On Meditation and Devotion: Weeks 5 & 6

For the first part of Week 5, I was out of town. I managed to keep up my daily discipline, altering it slightly to fit a hotel environment. The Portable Altar was a much cherished tool. I managed to set aside about 30 minutes each morning to worship.

On January 28th, after making my offerings to the Kindred, giving praise and thanksgiving for their blessings, I wrote/discovered the following words. Each line was spoken during, or just before I shuffled the cards:

By the Fire

By the Water

By the Tree

In the Heavens

In the Otherworld

In the Middleworld

With the Shining Ones

With the Ancestors

With the Spirits of the Land

I believe I’ve started a new tradition for myself. I’ve used this prayer over my shuffling each day since.

My morning devotional was an anchor during my time away from home. I used this time with the Kindred to re-connect with my center, to remind myself of my creative gifts, and to recalibrate my spirit, if you will.

Week 6 was not my most meditative week, but I kept up with my devotionals. As things in my life get busy, and my mind is flooded with thoughts, meditation becomes challenging. Somehow, though, I find it easier to still my mind in service to the Kindred. Worship – prayerful action – is something I can do even when I feel unable to meditate.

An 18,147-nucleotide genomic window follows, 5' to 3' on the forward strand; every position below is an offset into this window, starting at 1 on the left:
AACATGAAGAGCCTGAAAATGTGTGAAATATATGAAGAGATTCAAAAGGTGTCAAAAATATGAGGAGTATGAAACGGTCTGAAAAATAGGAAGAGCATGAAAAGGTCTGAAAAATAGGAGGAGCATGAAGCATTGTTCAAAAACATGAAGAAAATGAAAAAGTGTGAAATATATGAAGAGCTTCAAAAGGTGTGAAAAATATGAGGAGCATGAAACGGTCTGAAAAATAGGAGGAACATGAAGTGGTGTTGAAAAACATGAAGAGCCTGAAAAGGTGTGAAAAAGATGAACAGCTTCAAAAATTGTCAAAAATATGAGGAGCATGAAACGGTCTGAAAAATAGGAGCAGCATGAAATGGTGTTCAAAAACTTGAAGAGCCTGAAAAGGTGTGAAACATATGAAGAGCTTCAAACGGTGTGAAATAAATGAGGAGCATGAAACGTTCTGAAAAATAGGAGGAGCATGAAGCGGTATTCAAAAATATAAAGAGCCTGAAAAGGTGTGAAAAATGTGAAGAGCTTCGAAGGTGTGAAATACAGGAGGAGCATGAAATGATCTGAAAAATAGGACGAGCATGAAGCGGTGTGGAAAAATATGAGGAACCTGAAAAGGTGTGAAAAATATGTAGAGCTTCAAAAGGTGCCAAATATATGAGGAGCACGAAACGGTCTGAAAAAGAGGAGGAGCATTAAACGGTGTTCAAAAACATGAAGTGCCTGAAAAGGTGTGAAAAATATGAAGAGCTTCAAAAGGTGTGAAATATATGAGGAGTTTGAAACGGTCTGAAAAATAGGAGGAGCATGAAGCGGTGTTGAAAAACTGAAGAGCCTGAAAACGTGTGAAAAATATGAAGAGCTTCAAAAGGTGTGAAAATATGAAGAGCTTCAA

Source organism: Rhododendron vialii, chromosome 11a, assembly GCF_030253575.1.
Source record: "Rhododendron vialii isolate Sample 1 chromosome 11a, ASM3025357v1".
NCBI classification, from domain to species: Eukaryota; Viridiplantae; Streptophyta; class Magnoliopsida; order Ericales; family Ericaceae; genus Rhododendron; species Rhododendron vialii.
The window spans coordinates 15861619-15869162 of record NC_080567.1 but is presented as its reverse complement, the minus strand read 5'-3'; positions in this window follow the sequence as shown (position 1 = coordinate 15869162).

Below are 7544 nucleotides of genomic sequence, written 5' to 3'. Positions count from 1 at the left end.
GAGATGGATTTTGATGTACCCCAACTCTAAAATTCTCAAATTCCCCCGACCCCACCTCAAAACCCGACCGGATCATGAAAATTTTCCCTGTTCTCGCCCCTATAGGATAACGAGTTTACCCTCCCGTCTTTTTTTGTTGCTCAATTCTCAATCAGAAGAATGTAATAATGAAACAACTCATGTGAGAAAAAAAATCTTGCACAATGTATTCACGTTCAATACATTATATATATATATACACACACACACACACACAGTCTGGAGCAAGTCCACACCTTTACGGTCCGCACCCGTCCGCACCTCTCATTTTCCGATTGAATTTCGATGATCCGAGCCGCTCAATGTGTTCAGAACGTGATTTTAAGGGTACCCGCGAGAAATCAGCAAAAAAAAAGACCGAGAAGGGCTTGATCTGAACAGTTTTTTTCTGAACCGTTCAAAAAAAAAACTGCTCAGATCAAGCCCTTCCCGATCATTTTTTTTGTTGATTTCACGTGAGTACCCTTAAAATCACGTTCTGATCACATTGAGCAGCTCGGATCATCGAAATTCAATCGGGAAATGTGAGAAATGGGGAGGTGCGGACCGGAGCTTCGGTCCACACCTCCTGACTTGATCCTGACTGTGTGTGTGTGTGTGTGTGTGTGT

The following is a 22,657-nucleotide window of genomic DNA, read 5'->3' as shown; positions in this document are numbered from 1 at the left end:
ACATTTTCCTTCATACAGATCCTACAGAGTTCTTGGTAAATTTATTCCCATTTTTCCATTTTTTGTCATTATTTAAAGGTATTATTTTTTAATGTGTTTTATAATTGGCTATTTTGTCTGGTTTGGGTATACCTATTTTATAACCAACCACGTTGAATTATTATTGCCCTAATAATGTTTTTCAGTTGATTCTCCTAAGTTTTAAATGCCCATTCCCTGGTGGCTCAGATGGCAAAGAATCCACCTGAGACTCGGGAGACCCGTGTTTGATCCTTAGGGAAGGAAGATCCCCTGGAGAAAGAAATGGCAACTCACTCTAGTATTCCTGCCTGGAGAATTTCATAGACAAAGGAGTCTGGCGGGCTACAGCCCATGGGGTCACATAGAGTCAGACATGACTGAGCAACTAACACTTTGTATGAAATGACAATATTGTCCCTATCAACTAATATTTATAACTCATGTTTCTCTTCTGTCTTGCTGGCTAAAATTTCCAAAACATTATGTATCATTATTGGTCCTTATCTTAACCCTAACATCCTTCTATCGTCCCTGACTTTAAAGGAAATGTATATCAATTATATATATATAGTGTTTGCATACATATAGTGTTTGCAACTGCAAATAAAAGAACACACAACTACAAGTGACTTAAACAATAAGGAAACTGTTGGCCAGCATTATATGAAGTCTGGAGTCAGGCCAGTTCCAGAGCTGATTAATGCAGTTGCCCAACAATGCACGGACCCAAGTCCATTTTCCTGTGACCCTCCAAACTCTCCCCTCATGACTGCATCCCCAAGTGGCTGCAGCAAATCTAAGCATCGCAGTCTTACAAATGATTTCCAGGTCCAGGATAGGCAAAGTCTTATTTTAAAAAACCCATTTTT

There are times, however, where my mind is immediately calm; so much so that I feel a direct connection to the source of inspiration. Just yesterday, for example, I performed my devotional, made my offerings, invited the Kindred into my space, and I sat down to my table to draw an Omen. I drifted into a place of quite, dark stillness. An image appeared in my mind, as clear as a photograph, and the image spoke, I thought, to a creative project I’m working on.

I sketched the image, and then, in an attempt to get a better sense of the meaning or message behind the vision, I drew a 3 card spread. I was amazed to see that the image I drew in my journal – a picture of me in full Druid robe, standing before an altar – bore an uncanny likeness to the center card of my spread: The Hanged Man (which in this deck represents Pryderi, son of Rhiannon, and his assumption into a world between worlds). I may not have thought I was meditating, but my mind was primed and ready to receive this vision.

My daily devotional and my periodic, but often powerful meditative work, have become a central part of my life. For this reason, I feel blessed.